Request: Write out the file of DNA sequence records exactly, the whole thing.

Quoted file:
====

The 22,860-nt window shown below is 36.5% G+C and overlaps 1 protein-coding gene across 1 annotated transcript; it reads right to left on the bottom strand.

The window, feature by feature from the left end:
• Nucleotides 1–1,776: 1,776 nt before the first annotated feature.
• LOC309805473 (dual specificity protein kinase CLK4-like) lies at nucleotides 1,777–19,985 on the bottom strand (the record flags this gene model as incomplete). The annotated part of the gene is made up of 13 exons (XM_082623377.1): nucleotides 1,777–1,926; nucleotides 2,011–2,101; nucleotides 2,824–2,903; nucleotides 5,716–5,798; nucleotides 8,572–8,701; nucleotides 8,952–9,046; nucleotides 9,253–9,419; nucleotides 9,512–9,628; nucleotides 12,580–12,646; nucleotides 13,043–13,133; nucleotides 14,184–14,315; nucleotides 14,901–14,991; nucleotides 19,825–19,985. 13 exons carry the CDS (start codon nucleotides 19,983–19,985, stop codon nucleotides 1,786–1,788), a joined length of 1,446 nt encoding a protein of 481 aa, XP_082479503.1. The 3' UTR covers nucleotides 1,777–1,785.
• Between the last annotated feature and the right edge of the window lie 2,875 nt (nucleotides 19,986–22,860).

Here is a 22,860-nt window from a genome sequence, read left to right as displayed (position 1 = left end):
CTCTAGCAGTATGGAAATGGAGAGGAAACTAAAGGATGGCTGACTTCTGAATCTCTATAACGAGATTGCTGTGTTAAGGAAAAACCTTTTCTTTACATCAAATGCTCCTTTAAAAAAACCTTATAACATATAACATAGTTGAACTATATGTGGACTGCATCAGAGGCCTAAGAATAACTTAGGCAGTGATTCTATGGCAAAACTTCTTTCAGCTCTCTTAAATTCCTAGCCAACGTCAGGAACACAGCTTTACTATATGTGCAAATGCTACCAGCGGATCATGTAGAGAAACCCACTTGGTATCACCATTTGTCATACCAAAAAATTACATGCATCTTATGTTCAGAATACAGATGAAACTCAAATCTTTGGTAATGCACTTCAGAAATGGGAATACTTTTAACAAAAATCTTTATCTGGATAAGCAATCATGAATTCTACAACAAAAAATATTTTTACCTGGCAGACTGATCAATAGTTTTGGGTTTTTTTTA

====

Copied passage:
The 22,860-nt window shown below is 36.5% G+C and overlaps 1 protein-coding gene across 1 annotated transcript; it reads right to left on the bottom strand.

The window, feature by feature from the left end:
• Nucleotides 1–1,776: 1,776 nt before the first annotated feature.
• LOC309805473 (dual specificity protein kinase CLK4-like) lies at nucleotides 1,777–19,985 on the bottom strand (the record flags this gene model as incomplete). The annotated part of the gene is made up of 13 exons (XM_082623377.1): nucleotides 1,777–1,926; nucleotides 2,011–2,101; nucleotides 2,824–2,903; nucleotides 5,716–5,798; nucleotides 8,572–8,701; nucleotides 8,952–9,046; nucleotides 9,253–9,419; nucleotides 9,512–9,628; nucleotides 12,580–12,646; nucleotides 13,043–13,133; nucleotides 14,184–14,315; nucleotides 14,901–14,991; nucleotides 19,825–19,985. 13 exons carry the CDS (start codon nucleotides 19,983–19,985, stop codon nucleotides 1,786–1,788), a joined length of 1,446 nt encoding a protein of 481 aa, XP_082479503.1. The 3' UTR covers nucleotides 1,777–1,785.
• Between the last annotated feature and the right edge of the window lie 2,875 nt (nucleotides 19,986–22,860).

Here is a 22,860-nt window from a genome sequence, read left to right as displayed (position 1 = left end):
CTCTAGCAGTATGGAAATGGAGAGGAAACTAAAGGATGGCTGACTTCTGAATCTCTATAACGAGATTGCTGTGTTAAGGAAAAACCTTTTCTTTACATCAAATGCTCCTTTAAAAAAACCTTATAACATATAACATAGTTGAACTATATGTGGACTGCATCAGAGGCCTAAGAATAACTTAGGCAGTGATTCTATGGCAAAACTTCTTTCAGCTCTCTTAAATTCCTAGCCAACGTCAGGAACACAGCTTTACTATATGTGCAAATGCTACCAGCGGATCATGTAGAGAAACCCACTTGGTATCACCATTTGTCATACCAAAAAATTACATGCATCTTATGTTCAGAATACAGATGAAACTCAAATCTTTGGTAATGCACTTCAGAAATGGGAATACTTTTAACAAAAATCTTTATCTGGATAAGCAATCATGAATTCTACAACAAAAAATATTTTTACCTGGCAGACTGATCAATAGTTTTGGGTTTTTTTTA